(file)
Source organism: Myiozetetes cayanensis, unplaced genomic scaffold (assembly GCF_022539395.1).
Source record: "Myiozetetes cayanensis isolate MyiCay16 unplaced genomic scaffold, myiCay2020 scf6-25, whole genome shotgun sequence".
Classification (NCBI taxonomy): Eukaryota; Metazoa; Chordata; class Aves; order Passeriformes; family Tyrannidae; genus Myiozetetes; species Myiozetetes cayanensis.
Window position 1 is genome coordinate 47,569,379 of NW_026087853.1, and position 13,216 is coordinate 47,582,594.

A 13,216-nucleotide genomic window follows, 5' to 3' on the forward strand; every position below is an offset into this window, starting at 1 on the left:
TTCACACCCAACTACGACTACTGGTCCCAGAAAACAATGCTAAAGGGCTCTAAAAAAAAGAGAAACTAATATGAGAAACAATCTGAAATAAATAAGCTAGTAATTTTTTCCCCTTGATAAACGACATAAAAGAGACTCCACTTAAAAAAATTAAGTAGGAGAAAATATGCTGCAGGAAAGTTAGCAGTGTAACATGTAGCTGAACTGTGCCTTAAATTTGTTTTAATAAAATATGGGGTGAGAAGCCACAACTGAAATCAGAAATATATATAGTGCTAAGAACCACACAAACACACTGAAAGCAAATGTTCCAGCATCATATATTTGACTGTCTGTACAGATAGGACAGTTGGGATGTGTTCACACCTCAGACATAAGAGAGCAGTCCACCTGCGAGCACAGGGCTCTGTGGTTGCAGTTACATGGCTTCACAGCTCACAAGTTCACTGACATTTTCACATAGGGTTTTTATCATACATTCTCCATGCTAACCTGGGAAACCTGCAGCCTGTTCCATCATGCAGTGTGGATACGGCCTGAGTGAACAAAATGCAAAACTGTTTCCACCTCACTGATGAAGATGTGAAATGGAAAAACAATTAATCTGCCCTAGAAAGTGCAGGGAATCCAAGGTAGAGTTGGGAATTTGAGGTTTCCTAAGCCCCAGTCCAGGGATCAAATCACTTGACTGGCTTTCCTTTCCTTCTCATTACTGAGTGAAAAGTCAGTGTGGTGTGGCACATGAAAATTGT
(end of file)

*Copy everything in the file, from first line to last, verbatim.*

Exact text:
Source organism: Myiozetetes cayanensis, unplaced genomic scaffold (assembly GCF_022539395.1).
Source record: "Myiozetetes cayanensis isolate MyiCay16 unplaced genomic scaffold, myiCay2020 scf6-25, whole genome shotgun sequence".
Classification (NCBI taxonomy): Eukaryota; Metazoa; Chordata; class Aves; order Passeriformes; family Tyrannidae; genus Myiozetetes; species Myiozetetes cayanensis.
Window position 1 is genome coordinate 47,569,379 of NW_026087853.1, and position 13,216 is coordinate 47,582,594.

A 13,216-nucleotide genomic window follows, 5' to 3' on the forward strand; every position below is an offset into this window, starting at 1 on the left:
TTCACACCCAACTACGACTACTGGTCCCAGAAAACAATGCTAAAGGGCTCTAAAAAAAAGAGAAACTAATATGAGAAACAATCTGAAATAAATAAGCTAGTAATTTTTTCCCCTTGATAAACGACATAAAAGAGACTCCACTTAAAAAAATTAAGTAGGAGAAAATATGCTGCAGGAAAGTTAGCAGTGTAACATGTAGCTGAACTGTGCCTTAAATTTGTTTTAATAAAATATGGGGTGAGAAGCCACAACTGAAATCAGAAATATATATAGTGCTAAGAACCACACAAACACACTGAAAGCAAATGTTCCAGCATCATATATTTGACTGTCTGTACAGATAGGACAGTTGGGATGTGTTCACACCTCAGACATAAGAGAGCAGTCCACCTGCGAGCACAGGGCTCTGTGGTTGCAGTTACATGGCTTCACAGCTCACAAGTTCACTGACATTTTCACATAGGGTTTTTATCATACATTCTCCATGCTAACCTGGGAAACCTGCAGCCTGTTCCATCATGCAGTGTGGATACGGCCTGAGTGAACAAAATGCAAAACTGTTTCCACCTCACTGATGAAGATGTGAAATGGAAAAACAATTAATCTGCCCTAGAAAGTGCAGGGAATCCAAGGTAGAGTTGGGAATTTGAGGTTTCCTAAGCCCCAGTCCAGGGATCAAATCACTTGACTGGCTTTCCTTTCCTTCTCATTACTGAGTGAAAAGTCAGTGTGGTGTGGCACATGAAAATTGT